I guess I should be thankful I’m over 50 and considered high risk, now that they’re saying the harm in routine mammogram screenings outweighs the good. I still may be able to get a yearly mammogram. You may also–but good luck getting your insurance to pay for it if you’re between 40 and 49 years old.
So far, I haven’t seen anything that addresses whether this new study made a distinction between film mammograms and digital mammograms. My ductal carcinoma in situ was discovered on my first digital mammogram. I’ve read and heard from medical professionals that digital mammograms are more effective at catching early-stage cancers in dense breast tissue like mine, which has been identified as a risk factor. So are they saying digital mammograms don’t help either? Or did they overlook them?
Because my breast cancer was caught before it became invasive, I did not need chemotherapy, which raises another question. What if a woman went without screening until her DCIS did become invasive, and had to go through a grueling chemo regimen that could have been avoided by -oh, I don’t know–early detection by a mammogram? The rationale behind the new recommendations is that mammograms create more unnecessary testing and anxiety than they produce in life-saving benefits. But when DCIS is allowed to progress to the point of being invasive,wouldn’t chemo qualify as both unnecessary and anxiety-inducing? Who’s going to do a study to see if we see a spike in the numbers of women having chemo? How much does that cost in dollars and quality of life? Yet mammograms do more harm than good? Really??????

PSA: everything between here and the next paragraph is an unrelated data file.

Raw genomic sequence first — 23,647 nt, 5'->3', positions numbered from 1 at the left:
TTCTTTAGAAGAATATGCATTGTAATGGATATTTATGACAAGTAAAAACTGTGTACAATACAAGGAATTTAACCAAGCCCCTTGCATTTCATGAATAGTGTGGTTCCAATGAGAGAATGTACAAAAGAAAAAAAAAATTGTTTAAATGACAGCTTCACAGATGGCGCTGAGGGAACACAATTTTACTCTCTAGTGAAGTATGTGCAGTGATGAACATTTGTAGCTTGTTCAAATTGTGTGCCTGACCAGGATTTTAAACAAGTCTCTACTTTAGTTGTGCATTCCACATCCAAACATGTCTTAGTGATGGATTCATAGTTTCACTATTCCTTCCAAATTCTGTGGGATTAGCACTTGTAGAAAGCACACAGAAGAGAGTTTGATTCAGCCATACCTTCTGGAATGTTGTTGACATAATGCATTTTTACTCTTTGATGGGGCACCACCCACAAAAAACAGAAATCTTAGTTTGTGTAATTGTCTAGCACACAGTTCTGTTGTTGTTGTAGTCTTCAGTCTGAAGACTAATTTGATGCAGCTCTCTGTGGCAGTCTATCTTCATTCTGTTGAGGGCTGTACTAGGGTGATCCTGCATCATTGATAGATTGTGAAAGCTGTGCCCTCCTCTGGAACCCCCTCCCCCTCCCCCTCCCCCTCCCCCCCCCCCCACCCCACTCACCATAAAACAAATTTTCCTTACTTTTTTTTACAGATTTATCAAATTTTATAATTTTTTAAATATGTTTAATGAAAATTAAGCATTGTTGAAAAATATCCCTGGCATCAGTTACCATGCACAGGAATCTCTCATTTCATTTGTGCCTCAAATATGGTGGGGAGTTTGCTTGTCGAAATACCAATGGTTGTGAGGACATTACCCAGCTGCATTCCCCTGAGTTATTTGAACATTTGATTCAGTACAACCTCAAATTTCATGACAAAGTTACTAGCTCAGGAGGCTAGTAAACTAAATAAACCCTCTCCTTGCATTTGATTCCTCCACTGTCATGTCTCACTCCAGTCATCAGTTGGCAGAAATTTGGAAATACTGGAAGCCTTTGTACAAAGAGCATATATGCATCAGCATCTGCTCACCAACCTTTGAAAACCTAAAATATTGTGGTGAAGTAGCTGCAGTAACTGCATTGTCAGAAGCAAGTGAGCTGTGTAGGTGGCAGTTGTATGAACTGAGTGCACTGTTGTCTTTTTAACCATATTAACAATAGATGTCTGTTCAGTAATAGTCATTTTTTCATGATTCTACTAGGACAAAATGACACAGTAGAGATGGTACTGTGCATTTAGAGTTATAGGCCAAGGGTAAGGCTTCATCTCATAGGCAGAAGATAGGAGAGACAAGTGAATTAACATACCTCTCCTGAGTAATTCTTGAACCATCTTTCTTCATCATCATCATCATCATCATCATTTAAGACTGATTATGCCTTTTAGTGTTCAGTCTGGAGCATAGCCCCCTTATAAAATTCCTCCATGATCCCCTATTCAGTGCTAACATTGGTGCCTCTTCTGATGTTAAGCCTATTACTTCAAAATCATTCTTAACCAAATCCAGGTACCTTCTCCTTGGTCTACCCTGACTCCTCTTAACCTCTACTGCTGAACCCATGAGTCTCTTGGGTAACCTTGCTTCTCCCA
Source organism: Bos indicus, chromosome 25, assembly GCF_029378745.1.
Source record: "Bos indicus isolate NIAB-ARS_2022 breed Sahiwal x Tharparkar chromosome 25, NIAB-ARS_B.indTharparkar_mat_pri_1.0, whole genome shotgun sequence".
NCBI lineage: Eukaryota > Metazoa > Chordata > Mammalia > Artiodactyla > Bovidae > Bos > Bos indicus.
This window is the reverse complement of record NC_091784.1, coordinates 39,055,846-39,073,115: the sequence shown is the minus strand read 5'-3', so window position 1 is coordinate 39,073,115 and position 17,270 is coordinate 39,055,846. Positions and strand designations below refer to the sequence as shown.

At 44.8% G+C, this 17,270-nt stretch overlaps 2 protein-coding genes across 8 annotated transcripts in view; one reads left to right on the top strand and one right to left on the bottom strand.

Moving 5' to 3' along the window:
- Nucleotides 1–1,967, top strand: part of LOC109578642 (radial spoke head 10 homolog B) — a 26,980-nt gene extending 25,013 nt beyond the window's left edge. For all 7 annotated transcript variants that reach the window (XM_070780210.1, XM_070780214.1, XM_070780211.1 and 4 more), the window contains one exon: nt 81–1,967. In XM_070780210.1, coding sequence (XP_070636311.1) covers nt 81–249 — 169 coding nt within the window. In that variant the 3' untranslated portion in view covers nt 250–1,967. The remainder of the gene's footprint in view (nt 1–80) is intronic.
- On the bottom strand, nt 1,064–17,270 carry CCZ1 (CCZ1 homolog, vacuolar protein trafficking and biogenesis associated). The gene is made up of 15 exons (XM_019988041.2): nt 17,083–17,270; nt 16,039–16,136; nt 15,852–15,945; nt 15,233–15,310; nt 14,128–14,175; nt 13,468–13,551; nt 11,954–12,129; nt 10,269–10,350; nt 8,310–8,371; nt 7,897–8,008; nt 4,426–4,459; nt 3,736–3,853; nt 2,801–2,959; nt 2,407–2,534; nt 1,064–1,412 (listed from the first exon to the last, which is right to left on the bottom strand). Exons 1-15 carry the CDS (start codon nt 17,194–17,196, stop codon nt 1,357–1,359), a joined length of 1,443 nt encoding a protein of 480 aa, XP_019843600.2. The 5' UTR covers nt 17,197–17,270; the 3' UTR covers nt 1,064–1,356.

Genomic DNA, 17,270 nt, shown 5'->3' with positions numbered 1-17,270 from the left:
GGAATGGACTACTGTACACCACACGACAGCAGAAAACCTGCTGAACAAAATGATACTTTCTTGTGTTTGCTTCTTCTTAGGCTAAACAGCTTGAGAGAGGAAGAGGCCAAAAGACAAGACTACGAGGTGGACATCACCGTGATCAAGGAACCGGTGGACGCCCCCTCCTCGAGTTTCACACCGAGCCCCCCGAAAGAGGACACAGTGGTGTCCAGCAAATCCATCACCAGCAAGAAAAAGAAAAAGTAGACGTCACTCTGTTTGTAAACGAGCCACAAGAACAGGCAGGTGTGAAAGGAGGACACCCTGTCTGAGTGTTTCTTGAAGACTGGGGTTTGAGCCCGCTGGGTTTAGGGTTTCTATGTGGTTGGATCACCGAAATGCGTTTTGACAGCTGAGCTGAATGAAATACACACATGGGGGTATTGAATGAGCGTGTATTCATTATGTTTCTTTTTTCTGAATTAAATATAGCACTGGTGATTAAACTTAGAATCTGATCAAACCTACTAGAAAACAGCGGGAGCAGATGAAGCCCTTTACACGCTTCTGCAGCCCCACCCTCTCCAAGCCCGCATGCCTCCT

One more thing–they also stopped recommending self-exams. If mammograms don’t work and self-exams don’t work, what preventive options are we left with for this disease that is still killing a lot of women? Crossing our fingers and hoping for the best? Lighting a candle and praying to the supreme being of our choice?
If this evidence-based decision what we can expect from health-care reform, I’m not just confused, I’m worried. Ladies, talk to your doctors. And your House representatives. And your senators.